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The Double-Edged Sword

big-bang-5   THE DOUBLE-EDGED SWORD

   I’d say “once upon a time,” but it was back before there was time, before the genesis of barren rocks called planets spinning along invisible courses, before flaming stars wheeling across the dark annals of space—before even there was space—but after the Fall. This Fall, of course, was the downfall of the angels, led by one proud and upwardly-ambulant Lucifer, but that’s not the matter here. The matter is the establishment of the Laws—and one in particular—decreed somewhere between that Fall and the founding of Creation.

   To be fair, and to acknowledge those who think they were there when all of this mayhem happened, there may have been a universe before the Fall—one utterly and irreversibly ruined by the ambitious rebellion of that Lucifer and his underlings. In fact, according to annals of history and lore and just plain gossip, our current creation may simply be the miserable leftovers of that ruthless war. I don’t know. I wasn’t there. But regardless of when our current world was begotten—before or after that infamous Fall—God, in His divine and perpetual wisdom, decreed Laws upon which His creation was to be eternally established.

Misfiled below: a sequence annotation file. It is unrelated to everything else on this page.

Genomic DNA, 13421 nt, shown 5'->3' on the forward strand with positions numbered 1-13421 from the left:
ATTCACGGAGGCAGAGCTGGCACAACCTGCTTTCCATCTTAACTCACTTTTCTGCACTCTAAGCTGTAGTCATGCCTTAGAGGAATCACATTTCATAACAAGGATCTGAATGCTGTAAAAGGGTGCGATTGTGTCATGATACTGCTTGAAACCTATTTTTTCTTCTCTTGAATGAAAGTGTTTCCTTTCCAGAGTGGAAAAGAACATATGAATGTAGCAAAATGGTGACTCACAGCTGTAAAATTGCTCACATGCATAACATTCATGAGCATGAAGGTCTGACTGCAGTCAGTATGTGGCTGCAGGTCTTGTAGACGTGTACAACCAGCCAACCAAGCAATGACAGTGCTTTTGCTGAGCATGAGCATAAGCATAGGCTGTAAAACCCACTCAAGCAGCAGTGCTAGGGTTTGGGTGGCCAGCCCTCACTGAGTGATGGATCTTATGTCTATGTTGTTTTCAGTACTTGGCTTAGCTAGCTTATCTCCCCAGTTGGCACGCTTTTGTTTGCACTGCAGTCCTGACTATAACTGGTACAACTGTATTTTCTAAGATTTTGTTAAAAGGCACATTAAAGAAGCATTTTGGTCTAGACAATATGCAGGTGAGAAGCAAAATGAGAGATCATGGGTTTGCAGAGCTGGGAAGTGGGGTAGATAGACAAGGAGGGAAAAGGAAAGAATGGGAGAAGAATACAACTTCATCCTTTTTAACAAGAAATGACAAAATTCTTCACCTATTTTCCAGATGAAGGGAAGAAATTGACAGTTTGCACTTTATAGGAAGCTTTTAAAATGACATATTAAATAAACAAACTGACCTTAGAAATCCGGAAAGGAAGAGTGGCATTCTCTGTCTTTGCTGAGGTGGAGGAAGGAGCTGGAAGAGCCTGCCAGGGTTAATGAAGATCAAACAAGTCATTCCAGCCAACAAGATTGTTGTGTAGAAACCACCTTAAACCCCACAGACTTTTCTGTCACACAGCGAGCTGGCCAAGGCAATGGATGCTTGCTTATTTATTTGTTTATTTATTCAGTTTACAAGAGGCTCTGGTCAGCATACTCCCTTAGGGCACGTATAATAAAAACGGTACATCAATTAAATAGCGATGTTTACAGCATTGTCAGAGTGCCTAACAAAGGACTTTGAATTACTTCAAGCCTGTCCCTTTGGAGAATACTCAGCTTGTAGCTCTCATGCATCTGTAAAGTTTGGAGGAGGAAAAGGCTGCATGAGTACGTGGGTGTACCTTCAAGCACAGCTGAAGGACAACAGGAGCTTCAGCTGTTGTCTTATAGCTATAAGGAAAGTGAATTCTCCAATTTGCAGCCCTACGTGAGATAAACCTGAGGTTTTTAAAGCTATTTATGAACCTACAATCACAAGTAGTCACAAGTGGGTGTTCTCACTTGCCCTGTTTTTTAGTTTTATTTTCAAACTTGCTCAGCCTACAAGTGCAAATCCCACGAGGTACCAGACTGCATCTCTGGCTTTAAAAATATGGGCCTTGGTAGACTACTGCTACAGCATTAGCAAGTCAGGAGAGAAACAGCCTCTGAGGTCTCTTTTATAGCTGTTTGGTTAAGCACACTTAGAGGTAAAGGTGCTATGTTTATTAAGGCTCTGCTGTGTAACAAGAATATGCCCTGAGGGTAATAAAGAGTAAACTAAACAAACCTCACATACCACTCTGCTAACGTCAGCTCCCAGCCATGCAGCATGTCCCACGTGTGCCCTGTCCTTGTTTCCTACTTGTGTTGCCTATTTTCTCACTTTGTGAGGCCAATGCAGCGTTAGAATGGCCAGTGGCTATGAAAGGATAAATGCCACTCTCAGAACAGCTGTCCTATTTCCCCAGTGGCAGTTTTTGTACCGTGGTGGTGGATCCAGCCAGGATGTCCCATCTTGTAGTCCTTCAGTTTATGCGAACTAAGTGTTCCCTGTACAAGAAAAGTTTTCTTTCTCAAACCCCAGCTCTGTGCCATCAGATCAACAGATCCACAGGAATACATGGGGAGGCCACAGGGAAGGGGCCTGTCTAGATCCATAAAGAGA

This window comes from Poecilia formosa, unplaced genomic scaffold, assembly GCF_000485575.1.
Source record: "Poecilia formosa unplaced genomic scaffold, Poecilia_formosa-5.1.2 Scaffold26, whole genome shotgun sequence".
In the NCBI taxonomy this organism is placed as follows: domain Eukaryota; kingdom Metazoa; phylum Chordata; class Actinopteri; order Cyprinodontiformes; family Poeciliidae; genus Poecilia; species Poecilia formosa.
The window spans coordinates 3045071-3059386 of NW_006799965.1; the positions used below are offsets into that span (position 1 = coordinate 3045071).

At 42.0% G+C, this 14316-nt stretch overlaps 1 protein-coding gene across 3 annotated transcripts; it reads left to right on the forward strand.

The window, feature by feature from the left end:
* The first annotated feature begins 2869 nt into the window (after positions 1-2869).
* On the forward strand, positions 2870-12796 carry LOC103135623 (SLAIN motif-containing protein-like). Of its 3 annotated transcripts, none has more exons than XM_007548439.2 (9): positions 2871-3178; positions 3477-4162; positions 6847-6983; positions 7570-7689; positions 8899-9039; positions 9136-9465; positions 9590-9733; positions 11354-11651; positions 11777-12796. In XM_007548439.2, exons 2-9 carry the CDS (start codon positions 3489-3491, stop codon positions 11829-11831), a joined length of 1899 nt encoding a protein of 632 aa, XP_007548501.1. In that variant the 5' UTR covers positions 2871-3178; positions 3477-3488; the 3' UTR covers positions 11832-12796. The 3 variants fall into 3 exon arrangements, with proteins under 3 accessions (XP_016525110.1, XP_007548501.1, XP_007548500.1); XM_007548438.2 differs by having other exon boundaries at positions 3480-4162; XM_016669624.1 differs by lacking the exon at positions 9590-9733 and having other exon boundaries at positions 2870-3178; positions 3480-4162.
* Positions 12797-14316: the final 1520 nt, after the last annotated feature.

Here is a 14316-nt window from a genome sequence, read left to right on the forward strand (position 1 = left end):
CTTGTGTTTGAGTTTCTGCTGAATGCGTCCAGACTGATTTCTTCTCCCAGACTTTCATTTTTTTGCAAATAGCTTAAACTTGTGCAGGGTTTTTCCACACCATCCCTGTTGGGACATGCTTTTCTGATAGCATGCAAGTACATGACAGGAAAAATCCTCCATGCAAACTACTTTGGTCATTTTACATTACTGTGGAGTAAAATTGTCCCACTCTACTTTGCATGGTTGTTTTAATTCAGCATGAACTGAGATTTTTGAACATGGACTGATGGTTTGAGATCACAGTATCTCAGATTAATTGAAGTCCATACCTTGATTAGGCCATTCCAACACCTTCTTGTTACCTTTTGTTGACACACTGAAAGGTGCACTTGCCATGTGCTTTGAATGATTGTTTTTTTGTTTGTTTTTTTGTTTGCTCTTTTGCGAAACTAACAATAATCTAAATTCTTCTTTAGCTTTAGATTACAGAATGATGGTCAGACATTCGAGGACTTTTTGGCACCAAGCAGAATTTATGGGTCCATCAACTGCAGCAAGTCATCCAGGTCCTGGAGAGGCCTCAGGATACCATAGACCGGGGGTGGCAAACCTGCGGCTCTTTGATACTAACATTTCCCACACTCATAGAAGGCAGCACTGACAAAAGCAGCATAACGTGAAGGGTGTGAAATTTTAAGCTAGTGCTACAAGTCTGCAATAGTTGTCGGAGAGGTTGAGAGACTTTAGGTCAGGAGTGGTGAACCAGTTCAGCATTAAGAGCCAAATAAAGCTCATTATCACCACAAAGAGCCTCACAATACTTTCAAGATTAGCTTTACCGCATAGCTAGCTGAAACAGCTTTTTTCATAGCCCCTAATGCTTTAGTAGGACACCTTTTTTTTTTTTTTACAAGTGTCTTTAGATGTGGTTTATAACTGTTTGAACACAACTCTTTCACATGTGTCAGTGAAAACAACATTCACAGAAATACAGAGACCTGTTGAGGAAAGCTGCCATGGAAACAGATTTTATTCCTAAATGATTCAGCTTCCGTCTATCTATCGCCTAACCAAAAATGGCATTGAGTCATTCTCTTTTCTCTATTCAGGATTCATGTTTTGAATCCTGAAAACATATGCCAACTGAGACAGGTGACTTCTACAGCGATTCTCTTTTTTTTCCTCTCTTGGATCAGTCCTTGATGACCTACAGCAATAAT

Of that I am certain.

   We humans, divinely inspired and intellectually gifted as we believe ourselves to be, are aware of most of these laws. They encompass mathematics and physics and astrophysics and life sciences, as well as philosophies worldwide—laws regarding behaving and all of that, although, admittedly, we have yet to agree as to which among those creeds is the Absolute. Nevertheless, we do tend toward trouble with the spiritual laws established long before the Fall and before, perhaps, even the creation of the angels themselves. We struggle, in particular, with the idea of words.